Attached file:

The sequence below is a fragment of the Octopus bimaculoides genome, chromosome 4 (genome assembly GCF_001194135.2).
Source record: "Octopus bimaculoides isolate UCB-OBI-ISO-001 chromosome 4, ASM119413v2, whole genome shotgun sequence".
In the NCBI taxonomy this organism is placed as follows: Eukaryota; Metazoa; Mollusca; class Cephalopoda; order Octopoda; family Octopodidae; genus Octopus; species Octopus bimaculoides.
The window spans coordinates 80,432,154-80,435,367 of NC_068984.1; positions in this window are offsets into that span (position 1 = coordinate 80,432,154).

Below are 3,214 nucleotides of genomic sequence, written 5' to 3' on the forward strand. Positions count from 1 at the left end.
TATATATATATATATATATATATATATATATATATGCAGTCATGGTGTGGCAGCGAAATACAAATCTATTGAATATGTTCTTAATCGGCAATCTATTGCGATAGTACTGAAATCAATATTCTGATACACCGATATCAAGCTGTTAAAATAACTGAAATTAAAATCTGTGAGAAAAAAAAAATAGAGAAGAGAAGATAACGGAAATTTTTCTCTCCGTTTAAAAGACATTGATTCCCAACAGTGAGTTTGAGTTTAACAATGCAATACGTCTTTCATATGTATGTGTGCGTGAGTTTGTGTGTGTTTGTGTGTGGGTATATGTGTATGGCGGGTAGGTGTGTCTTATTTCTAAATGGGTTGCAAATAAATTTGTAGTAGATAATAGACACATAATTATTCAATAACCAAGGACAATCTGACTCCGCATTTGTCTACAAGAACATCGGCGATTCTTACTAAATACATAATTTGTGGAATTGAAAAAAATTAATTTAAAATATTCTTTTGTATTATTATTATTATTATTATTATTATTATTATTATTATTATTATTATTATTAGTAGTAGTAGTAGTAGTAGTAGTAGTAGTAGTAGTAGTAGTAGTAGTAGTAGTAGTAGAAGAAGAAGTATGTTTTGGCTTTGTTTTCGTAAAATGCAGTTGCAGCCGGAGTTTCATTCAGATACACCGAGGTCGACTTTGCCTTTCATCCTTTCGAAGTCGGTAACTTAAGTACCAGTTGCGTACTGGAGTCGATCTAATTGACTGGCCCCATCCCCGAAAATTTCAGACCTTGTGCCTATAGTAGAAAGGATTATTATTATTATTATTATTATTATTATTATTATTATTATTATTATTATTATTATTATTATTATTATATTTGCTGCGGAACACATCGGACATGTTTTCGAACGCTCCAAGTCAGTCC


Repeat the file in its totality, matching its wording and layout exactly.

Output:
The sequence below is a fragment of the Octopus bimaculoides genome, chromosome 4 (genome assembly GCF_001194135.2).
Source record: "Octopus bimaculoides isolate UCB-OBI-ISO-001 chromosome 4, ASM119413v2, whole genome shotgun sequence".
In the NCBI taxonomy this organism is placed as follows: Eukaryota; Metazoa; Mollusca; class Cephalopoda; order Octopoda; family Octopodidae; genus Octopus; species Octopus bimaculoides.
The window spans coordinates 80,432,154-80,435,367 of NC_068984.1; positions in this window are offsets into that span (position 1 = coordinate 80,432,154).

Below are 3,214 nucleotides of genomic sequence, written 5' to 3' on the forward strand. Positions count from 1 at the left end.
TATATATATATATATATATATATATATATATATATGCAGTCATGGTGTGGCAGCGAAATACAAATCTATTGAATATGTTCTTAATCGGCAATCTATTGCGATAGTACTGAAATCAATATTCTGATACACCGATATCAAGCTGTTAAAATAACTGAAATTAAAATCTGTGAGAAAAAAAAAATAGAGAAGAGAAGATAACGGAAATTTTTCTCTCCGTTTAAAAGACATTGATTCCCAACAGTGAGTTTGAGTTTAACAATGCAATACGTCTTTCATATGTATGTGTGCGTGAGTTTGTGTGTGTTTGTGTGTGGGTATATGTGTATGGCGGGTAGGTGTGTCTTATTTCTAAATGGGTTGCAAATAAATTTGTAGTAGATAATAGACACATAATTATTCAATAACCAAGGACAATCTGACTCCGCATTTGTCTACAAGAACATCGGCGATTCTTACTAAATACATAATTTGTGGAATTGAAAAAAATTAATTTAAAATATTCTTTTGTATTATTATTATTATTATTATTATTATTATTATTATTATTATTATTATTATTAGTAGTAGTAGTAGTAGTAGTAGTAGTAGTAGTAGTAGTAGTAGTAGTAGTAGTAGTAGAAGAAGAAGTATGTTTTGGCTTTGTTTTCGTAAAATGCAGTTGCAGCCGGAGTTTCATTCAGATACACCGAGGTCGACTTTGCCTTTCATCCTTTCGAAGTCGGTAACTTAAGTACCAGTTGCGTACTGGAGTCGATCTAATTGACTGGCCCCATCCCCGAAAATTTCAGACCTTGTGCCTATAGTAGAAAGGATTATTATTATTATTATTATTATTATTATTATTATTATTATTATTATTATTATTATTATTATTATTATATTTGCTGCGGAACACATCGGACATGTTTTCGAACGCTCCAAGTCAGTCC